Our Commitment to Accessibility at Taylor & Francis
Video and transcript
As one of the largest global publishers of academic content, we take it as our responsibility to ensure accessibility is central to our publishing, to improve learning outcomes and to ensure a more equitable and fair approach to content accessibility.
In 2019, we launched the Accessibility Working Group (AWG) to support changing customer and legal requirements throughout our publishing environment: eBooks, journals, and websites. The AWG is comprised of colleagues from across the organization who share a goal to make accessible content available, with a firm focus on customer experience, understanding our customers’ needs and driving changes to provide the best quality content in the most accessible way for everyone.
We recognize that we have more work to do, so customers can expect further benefits as we evolve our platforms and products to provide more detailed accessibility metadata and the improved and increased use of alt text and accessibility features within our products.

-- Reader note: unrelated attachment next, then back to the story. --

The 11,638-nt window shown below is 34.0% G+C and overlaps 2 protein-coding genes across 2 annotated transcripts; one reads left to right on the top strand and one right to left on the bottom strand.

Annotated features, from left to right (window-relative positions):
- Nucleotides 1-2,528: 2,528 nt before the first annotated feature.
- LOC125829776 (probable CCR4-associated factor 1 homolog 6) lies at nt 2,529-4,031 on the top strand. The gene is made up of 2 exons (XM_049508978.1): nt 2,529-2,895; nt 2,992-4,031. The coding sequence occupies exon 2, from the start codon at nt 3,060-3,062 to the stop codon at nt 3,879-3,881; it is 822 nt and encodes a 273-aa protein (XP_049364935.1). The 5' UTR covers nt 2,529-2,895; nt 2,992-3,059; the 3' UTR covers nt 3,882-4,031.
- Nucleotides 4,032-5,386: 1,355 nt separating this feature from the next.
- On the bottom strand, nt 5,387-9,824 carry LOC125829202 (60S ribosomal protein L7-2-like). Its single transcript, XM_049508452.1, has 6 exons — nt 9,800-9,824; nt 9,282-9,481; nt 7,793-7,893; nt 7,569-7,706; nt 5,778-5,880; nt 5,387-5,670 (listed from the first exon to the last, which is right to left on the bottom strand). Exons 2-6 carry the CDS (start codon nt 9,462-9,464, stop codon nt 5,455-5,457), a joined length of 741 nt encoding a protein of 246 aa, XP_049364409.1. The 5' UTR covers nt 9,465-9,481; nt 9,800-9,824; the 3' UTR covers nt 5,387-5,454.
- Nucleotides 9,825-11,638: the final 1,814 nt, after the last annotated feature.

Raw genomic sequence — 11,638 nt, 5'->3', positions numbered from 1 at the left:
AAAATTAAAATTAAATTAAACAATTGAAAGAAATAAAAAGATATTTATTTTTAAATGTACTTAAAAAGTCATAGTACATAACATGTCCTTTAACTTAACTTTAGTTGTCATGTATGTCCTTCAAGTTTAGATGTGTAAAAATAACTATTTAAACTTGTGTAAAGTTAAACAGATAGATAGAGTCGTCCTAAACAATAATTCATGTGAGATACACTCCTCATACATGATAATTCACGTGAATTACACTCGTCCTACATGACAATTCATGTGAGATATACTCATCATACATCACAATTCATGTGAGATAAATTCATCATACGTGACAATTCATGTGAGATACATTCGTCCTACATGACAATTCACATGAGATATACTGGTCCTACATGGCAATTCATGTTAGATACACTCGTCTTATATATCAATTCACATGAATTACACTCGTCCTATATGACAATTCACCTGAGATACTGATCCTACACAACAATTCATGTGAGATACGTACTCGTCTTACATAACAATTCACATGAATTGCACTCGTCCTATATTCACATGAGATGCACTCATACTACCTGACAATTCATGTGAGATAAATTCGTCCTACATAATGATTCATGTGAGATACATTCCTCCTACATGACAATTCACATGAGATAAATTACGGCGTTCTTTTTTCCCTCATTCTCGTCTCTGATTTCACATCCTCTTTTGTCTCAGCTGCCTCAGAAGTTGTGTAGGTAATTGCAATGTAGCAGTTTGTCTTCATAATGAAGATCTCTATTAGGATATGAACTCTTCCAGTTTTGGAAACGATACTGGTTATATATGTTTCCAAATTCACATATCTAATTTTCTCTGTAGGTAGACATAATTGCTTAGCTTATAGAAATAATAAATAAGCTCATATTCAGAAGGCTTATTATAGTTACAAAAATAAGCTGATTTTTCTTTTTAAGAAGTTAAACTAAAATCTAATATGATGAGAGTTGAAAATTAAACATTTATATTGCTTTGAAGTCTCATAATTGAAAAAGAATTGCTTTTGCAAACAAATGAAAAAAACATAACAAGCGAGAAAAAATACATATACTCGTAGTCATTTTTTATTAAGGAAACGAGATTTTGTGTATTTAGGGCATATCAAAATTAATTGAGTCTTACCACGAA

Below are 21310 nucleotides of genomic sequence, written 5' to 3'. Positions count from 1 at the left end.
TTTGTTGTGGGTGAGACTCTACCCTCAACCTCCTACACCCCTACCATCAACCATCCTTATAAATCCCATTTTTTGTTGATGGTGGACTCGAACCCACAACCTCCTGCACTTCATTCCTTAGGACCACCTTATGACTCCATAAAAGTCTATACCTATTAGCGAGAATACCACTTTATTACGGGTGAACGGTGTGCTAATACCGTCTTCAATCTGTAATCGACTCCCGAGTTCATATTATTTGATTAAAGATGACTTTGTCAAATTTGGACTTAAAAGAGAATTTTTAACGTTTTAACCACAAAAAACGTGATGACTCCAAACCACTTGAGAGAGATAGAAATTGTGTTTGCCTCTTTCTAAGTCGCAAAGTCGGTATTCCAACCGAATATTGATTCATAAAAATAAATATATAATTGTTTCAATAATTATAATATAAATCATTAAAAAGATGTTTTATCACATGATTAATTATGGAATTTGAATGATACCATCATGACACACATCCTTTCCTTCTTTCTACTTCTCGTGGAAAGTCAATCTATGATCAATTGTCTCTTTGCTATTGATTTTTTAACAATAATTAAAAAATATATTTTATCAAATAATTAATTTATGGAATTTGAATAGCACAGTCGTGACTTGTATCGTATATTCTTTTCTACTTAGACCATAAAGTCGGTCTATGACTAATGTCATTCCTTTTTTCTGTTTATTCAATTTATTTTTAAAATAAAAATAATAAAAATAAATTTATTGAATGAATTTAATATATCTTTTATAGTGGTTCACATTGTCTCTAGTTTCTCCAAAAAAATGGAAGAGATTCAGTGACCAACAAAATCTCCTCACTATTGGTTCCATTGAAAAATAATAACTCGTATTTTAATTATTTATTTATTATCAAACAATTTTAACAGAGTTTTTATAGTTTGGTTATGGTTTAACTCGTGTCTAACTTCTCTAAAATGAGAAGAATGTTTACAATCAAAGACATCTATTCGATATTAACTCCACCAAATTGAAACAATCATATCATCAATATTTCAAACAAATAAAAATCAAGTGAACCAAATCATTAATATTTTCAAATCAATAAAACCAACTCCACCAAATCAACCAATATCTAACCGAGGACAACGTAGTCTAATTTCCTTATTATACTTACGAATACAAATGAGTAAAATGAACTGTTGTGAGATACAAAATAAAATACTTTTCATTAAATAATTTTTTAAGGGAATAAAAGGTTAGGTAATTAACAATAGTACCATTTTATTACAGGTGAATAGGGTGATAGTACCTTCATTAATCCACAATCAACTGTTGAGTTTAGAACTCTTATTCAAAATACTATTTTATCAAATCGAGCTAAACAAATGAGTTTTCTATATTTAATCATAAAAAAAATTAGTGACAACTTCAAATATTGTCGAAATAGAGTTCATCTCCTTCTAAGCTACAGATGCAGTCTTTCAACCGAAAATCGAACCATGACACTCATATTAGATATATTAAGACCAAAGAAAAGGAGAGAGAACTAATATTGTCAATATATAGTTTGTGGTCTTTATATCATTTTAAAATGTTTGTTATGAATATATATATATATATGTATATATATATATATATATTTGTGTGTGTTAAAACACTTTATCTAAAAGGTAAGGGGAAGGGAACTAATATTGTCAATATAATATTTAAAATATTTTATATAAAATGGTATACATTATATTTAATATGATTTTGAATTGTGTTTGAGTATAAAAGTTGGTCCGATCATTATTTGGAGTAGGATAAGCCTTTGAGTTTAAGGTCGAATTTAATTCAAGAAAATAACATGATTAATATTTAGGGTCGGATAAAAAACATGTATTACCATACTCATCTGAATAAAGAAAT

Hear from our Head of Content Management, Brianna Walker, and our Product Manager for Tandfonline.com, Elisabetta O'Connell, about how they strive to add value for our end users every day.
Transcript and audio description
Brianna Walker: I love being able to come into work and know that I'm going to learn something new that day, that I'm going to be able to work with colleagues, learn from them, be able to share my knowledge with them as well. And that what we're going to do together is going to benefit people who maybe we've never met before.
Elisabetta O’Connell: So I think it's very important that everybody has access to research no matter what their abilities are or what technology they use.
Brianna: My name is Brianna Walker and I'm the Head of Content Management for Taylor & Francis.
Elisabetta: I'm Elisabetta O'Connell, Product Manager at Taylor & Francis.
A series of images cross the screen as Brianna and Elisabetta tell their stories. These include: the front desk at a Taylor & Francis office, college-aged students discussing printed documents on a desk, a woman walking while reading her tablet, a man at his desk in an office, several people using their phones, a woman on a park bench typing on her laptop. There is also film footage of a city, shot from overhead, of people walking on a city street.